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The Xbox 360 and PlayStation 3 versions of the game dodge several of the criticisms dogging the Windows version. It's expected they'll use dedicated servers to handle matchmaking, because they always have. They'll cost $60 because that's the market price consumers essentially accepted across the board when the Xbox 360 launched in late 2005. And they won't include Valve's Steam client, because that's a PC-only technology.
PC gamers are fickle in ways console gamers aren't. They're operating a platform that's premised on broader configurability and interactivity. They expect things console gamers don't, namely the choice to interact with Windows games in sophisticated and multifaceted ways. They're understandably disgruntled that multiplatform games often arrive for the PC much delayed, or not at all. They're teased with console-like services like Games for Windows LIVE, then left to hang in the wind with a fraction of the library and features support afforded to console game equivalents.
So when it comes to MW2, it wouldn't be a surprise if throngs of former PC-version enthusiasts threw in the towel and opted for the simpler, more straightforward, "big-screen-living-room" experience.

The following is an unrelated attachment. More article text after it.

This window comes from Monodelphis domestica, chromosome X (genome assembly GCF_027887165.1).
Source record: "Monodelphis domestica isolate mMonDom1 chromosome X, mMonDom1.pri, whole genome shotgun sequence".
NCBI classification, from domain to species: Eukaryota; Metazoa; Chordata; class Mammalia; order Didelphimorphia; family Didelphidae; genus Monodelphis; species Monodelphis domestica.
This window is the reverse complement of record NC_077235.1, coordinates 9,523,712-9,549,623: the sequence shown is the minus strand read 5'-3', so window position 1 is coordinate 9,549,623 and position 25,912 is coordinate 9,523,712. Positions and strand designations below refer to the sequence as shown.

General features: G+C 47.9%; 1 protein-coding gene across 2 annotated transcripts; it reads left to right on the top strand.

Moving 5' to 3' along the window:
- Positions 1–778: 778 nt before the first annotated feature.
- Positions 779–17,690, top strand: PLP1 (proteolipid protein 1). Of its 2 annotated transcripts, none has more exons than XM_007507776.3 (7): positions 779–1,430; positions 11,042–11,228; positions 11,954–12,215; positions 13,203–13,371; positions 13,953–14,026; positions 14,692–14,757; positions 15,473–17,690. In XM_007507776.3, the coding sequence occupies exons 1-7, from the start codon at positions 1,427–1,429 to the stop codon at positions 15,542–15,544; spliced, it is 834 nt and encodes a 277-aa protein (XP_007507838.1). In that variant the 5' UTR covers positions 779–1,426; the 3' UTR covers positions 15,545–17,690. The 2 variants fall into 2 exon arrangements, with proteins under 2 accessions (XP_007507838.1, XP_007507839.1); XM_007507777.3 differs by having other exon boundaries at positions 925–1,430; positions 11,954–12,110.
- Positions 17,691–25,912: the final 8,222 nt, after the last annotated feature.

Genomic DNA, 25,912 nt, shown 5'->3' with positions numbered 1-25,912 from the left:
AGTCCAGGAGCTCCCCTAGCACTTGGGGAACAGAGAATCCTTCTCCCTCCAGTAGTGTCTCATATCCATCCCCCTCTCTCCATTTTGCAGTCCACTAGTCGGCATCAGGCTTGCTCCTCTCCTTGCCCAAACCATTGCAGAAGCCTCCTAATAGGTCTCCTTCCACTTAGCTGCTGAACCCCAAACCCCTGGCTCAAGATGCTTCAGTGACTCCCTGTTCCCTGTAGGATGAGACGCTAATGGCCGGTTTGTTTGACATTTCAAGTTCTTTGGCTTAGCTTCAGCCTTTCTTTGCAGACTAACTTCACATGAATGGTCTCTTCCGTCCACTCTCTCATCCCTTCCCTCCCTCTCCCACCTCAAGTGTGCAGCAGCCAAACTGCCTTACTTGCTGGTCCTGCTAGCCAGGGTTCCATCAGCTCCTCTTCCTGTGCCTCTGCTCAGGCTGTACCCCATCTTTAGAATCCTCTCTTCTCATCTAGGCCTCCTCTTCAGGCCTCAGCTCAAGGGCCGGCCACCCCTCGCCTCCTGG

"Why bother with the PC version at all if it's missing the things that make the PC unique?" this group might argue.
They'd be helped along by arguments against Valve's Steam client, bundled with both the retail and online PC versions of the game. Steam is Valve's combination storefront and DRM (digital rights management) tool. It sits between you and the games you've bought, monitors what you're doing while reserving the right to pass (or sell, for profit) that information to anyone Valve chooses, and can be downright Orwellian if you're suddenly stuck trying to play without internet access. Its mandatory inclusion in the PC version of Modern Warfare 2 has the taint of 'monopoly', too, instigating a sales boycott of the game by online digital storefront competitors like Impulse, Direct2Drive, and GamersGate.
What happens then, if there's a 'silent PC boycott' of Modern Warfare 2?
It's hard to say how much Activision would ultimately care. It's no secret that console versions of a given multi-platform game outsell their PC equivalents by sizable margins. No doubt developing multiple versions costs Activision more money. Consider the volatile post-release support costs PC publishers have to budget for, to wrestle with all the variable hardware bits and driver bobs and differing OS versions.
Then there's the piracy argument, that PC versions of games fare horribly when factoring revenue lost to illegal copying. That, and insulating PC games from hacking and black market circulation is a Sisyphean endeavor, not to mention a public relations nightmare, given public sentiment towards DRM.
If the PC version of Modern Warfare 2 fares poorly relative to the console iterations - and, in particular, prior PC franchise sales - I wonder if it wouldn't compel Activision to pull an Electronic Arts (think big-ticket stuff such as Madden) and drop the PC from future versions altogether.
As it stands, the publisher's contentious decision to emasculate the game by stripping it of PC-specific functionality doesn't seem to be doing the platform or its strongest advocates any favours.